44 is a cluster of four gravitationally bound galaxies that lie
relatively nearby to our own Milky Way. Each of these galaxies
shows signs of interaction, such warped disks or a large bright bar.
The entire grouping spans 15', small enough to be seen together in
the same field of view.
The brighter three
members have been seen in 8-inch telescopes, and I suspect that the
two brightest, NGC 3190 and NGC 3193, can be glimpsed in a 6-inch.
The faintest member may pose a challenge in a 12-inch.
Hickson 44 makes a nice
grouping of in my 18-inch at 94x. The brightest member is NGC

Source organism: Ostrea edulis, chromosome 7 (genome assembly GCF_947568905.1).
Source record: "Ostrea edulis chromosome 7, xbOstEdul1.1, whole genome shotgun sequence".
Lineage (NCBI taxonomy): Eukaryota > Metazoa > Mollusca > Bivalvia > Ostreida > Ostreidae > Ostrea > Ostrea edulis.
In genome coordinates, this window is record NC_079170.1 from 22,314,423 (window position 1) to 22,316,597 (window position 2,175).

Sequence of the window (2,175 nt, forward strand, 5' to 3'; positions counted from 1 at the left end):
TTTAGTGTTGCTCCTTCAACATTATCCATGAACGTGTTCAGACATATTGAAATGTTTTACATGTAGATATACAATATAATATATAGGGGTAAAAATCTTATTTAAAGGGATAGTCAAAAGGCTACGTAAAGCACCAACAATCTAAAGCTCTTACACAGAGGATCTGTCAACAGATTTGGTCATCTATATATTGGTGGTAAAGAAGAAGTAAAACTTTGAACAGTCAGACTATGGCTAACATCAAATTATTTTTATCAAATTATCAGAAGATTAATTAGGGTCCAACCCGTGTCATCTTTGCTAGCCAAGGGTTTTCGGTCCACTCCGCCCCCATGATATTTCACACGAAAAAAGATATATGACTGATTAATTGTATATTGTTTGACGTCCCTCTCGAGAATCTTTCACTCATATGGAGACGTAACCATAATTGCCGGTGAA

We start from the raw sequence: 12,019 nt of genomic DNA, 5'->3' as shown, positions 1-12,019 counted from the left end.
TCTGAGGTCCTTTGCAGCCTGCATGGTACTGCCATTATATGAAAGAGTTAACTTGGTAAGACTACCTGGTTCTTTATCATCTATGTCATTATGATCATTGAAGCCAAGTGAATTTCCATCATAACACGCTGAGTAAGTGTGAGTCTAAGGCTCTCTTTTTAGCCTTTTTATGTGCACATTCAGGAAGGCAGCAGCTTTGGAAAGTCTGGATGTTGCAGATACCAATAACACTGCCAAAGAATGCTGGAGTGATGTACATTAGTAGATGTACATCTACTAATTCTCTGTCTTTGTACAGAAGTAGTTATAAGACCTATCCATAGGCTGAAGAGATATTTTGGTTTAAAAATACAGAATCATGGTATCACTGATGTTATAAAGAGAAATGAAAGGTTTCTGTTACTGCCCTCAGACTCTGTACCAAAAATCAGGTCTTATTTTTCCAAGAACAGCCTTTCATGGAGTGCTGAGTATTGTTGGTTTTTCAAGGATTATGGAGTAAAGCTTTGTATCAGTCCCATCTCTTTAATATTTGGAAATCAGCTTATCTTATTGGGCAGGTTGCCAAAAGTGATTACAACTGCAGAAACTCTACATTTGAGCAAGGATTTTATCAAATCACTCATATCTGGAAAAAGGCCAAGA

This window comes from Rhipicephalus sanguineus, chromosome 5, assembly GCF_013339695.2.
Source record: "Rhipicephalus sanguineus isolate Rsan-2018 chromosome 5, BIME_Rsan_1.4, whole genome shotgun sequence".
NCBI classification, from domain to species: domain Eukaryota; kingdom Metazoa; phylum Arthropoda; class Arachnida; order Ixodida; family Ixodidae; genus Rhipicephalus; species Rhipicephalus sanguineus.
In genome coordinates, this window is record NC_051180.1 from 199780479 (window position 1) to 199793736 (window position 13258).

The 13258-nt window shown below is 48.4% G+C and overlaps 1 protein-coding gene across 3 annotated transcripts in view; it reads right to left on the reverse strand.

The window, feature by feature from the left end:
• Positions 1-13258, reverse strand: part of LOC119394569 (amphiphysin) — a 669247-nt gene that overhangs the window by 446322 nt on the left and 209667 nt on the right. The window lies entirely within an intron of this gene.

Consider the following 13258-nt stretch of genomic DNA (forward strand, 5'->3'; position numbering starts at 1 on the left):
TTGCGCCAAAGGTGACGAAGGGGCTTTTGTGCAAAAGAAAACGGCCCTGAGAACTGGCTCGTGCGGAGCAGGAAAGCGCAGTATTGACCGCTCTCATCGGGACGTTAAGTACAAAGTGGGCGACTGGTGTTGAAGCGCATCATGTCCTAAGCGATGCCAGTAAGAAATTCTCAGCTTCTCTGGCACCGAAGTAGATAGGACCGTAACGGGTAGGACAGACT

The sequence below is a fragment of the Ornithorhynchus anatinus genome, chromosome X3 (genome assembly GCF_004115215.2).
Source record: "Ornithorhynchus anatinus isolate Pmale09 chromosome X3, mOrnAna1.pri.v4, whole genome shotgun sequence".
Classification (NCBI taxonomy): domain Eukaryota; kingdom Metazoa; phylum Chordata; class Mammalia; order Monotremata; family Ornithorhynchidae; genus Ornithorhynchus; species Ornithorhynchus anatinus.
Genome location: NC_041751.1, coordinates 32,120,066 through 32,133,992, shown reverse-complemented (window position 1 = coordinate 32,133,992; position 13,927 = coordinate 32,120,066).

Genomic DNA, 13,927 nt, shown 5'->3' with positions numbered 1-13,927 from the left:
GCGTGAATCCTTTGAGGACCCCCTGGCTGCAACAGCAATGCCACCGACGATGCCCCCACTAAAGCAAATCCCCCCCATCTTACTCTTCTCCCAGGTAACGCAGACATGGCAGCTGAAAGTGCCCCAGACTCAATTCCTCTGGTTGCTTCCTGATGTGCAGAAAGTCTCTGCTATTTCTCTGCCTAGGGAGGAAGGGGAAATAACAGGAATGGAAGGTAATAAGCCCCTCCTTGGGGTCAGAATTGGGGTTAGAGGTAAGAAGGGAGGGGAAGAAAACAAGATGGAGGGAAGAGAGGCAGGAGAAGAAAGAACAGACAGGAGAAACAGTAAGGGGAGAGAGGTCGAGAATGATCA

3190, cataloged as a 12.1 magnitude edge-on spiral galaxy that
appears as a very elongated haze with a bright inner core.
This galaxy has a large dust lane on the southwest side, which may
be glimpsed with averted vision as an unusually hard edge on that
side. Be sure to try more magnification to bring out the lane.
The next brightest is
NGC 3193, a 12th magnitude elliptical galaxy that appears as a
round hazy spot near a 10th magnitude star.
More difficult is NGC
3185, a 13th magnitude nearly-face-on barred spiral. The
faintest member is the 14th magnitude NGC 3187, a spiral galaxy with
a bright bar. I almost overlooked this one at the eyepiece
because it is so faint. It appeared elongated and diffuse.
The field in an 8-inch at
150x. North is down and east is to the right.